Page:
Texas Parks & Wildlife Magazine   


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Life Through a Clear Lens

Your camera lens is worth protecting. Here are steps you can take to keep it clean and safe.

By Earl Nottingham

You spent a lot of money on that new, tack-sharp lens for your camera, and now you have a long-term investment. Chances are, the lens will outlast your current camera body and will be compatible with future camera bodies. As a delicate optical device, your lens deserves the same sense of care and protection that you would give your own eyes. Sadly, over time, most lenses are exposed to dust, grit, fingerprints, dings, drops and scratches. The old saying “an ounce of prevention is worth a pound of cure” is especially true in the care of lenses because, with minimal prevention, your investment will perform flawlessly for years to come.

There are simple, inexpensive steps you can take to protect your lens. But first, you need to make sure your lens surfaces are clean. Always start by using a lens blower brush to gently blow and brush any loose particles off the surface. Avoid canned air products! If smudges or fingerprints remain they can gently be cleaned with a good quality lens cleaning cloth. Never use a shirt or other clothing — especially polyester cloth. Also avoid using solvents to clean a lens; they will deteriorate the delicate lens coatings. A gentle breath onto the lens followed by a lens cleaning cloth is usually all that is needed to get the job done.

Once clean, consider these items for lens protection. If possible, use them all.

If, for some reason, you have not employed the tips mentioned below and end up with a major scratch on the front or rear of the lens, all is not lost. Typically, a scratch will not degrade your photograph to a noticeable degree. However, you could notice some unwanted flare or reflection from a large scratch when shooting in the direction of a strong light source such as the sun. Here is where our friend the lens shade can help out by blocking the sun from the front element of the lens. Small scratches and rubs caused by using improper cleaning cloths usually manifest themselves by lowering image contrast and adding soft halos around lights. Fingerprints or smudges will have the same effect. As a last resort, most lens manufacturers can replace the front lens element — for a price. A filter is cheaper.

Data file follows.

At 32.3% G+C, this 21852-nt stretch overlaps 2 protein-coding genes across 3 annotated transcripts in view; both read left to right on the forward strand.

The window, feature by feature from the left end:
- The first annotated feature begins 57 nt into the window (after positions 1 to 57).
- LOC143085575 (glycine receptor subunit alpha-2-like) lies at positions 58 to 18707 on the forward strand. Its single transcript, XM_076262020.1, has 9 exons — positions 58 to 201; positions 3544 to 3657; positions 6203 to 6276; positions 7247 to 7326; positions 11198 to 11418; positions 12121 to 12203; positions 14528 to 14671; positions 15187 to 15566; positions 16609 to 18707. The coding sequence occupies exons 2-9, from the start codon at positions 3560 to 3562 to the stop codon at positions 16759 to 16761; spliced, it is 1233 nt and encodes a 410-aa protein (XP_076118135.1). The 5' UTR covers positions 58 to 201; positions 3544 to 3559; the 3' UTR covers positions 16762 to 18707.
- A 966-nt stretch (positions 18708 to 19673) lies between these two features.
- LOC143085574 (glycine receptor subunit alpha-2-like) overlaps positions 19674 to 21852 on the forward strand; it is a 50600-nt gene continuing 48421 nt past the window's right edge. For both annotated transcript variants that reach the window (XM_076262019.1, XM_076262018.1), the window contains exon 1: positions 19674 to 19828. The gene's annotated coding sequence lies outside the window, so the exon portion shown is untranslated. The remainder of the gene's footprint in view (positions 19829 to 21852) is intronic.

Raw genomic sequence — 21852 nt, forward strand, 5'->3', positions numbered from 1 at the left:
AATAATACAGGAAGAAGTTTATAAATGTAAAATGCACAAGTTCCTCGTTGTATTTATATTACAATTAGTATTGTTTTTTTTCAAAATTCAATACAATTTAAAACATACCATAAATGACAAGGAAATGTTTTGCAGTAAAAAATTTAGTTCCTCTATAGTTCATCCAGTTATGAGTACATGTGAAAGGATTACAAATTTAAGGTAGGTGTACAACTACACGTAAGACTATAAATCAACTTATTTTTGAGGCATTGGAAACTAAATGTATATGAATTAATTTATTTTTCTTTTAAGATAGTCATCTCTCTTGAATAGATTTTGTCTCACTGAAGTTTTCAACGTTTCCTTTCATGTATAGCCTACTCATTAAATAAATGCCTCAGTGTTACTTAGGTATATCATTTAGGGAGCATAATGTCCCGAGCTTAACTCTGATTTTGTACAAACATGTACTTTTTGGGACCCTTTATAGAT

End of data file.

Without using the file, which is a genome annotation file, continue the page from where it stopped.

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Lens filter: Invest in a good quality clear or UV filter for protection. If the camera is dropped or hit, it is much cheaper to replace the filter than to have the lens repaired or replaced. Use the same cleaning technique for the filter that you would for the lens. Avoid using a polarizing filter for general protection.

Photo © Sergei Pivovarow | Dreamstime.com

Lens Shade: One of the most underutilized protection methods is something you should be using at all times anyway — a lens shade. A shade does double duty by not only shading extraneous light off of the lens and filter but also absorbing the shock that would normally go through the camera and lens if the lens is dropped.

Photo © Sergei Pivovarow | Dreamstime.com

Lens cap (front and rear): When not shooting, get in the habit of replacing the front lens cap, even over the filter. This will give an added level of protection and keep the lens filter clean. When storing a lens in a bag, always attach a rear lens cap. The rear lens element is just as important as the front.

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Lens Bag/pouch: Always try to store your camera and lenses in a good-quality padded camera bag or dedicated lens pouch when not in use. This helps avoid potential dings and drops while in the field. Protective bags and pouches come in all styles and sizes for any photo assignment.

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